I have talked quite a bit lately about diversification, especially holding a larger portion of cash than usual. As most of you know, I run most of my client portfolios with a minimal amount of positions compared to most managers, especially mutual funds and ETFs.
Most of the research that I have done on the topic of diversification indicates that to have a truly diversified portfolio, one only needs about 20 to 30 positions. Granted you can’t have 50% of a portfolio dedicated to one sector such as tech even though companies may be in different industries such as hardware, software, or services, for example. You have to have the right kind of diversification within your equity portfolio.
So what does the right kind of diversification look like? In my opinion, it is a combination of small, mid, and large-cap companies. Additionally, it is a combination of various sectors in which there about ten main ones. Other factors to consider are company styles which could be is growth vs. value, dividend vs. non-dividend, cyclical vs. non-cyclical. Hopefully, you get the point that this type of balance requires a tremendous amount of time, research, and understanding.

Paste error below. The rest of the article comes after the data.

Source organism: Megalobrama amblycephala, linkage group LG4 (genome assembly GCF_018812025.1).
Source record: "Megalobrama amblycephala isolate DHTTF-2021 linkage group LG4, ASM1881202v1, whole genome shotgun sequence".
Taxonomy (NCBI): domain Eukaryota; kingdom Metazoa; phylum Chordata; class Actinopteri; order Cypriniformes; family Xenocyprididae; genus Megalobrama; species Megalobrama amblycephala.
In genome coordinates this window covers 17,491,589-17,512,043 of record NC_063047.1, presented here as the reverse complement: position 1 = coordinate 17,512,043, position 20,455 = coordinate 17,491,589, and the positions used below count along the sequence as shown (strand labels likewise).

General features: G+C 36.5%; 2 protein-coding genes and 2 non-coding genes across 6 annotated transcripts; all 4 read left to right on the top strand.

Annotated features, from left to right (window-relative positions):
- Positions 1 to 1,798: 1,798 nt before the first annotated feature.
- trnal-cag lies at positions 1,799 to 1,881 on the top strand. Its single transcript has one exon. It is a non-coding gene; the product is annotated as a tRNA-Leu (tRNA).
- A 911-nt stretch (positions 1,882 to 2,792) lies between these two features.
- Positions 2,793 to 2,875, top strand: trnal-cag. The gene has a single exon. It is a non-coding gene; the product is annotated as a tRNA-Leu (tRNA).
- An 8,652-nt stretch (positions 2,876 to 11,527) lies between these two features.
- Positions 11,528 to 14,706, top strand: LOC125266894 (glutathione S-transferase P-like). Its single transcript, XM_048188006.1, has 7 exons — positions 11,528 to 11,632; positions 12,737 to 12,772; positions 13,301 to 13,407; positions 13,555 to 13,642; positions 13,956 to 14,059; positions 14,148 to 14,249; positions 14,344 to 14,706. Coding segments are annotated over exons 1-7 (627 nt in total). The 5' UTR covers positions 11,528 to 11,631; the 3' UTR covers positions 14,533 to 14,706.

As Ben Carlson points out in this article, “will a simple stock/bond portfolio do the trick? I think so. Could you do better than a simple stock/bond portfolio? I think so. Could you also do much worse than a simple stock/bond portfolio? Absolutely. And I would argue that most investors end up doing worse because they try to do better.”
Again it takes time, understanding, and attention to detail to handle managing your life financial assets. For the DIY people that have a real passion and more importantly, the time to manage their own assets it can be gratifying. For those who do not which I would imagine is the vast majority of people, it may be time to look for an advisor to help not only manage your financial assets but help develop a complete wealth management plan which includes not only financial goals but life goals as well.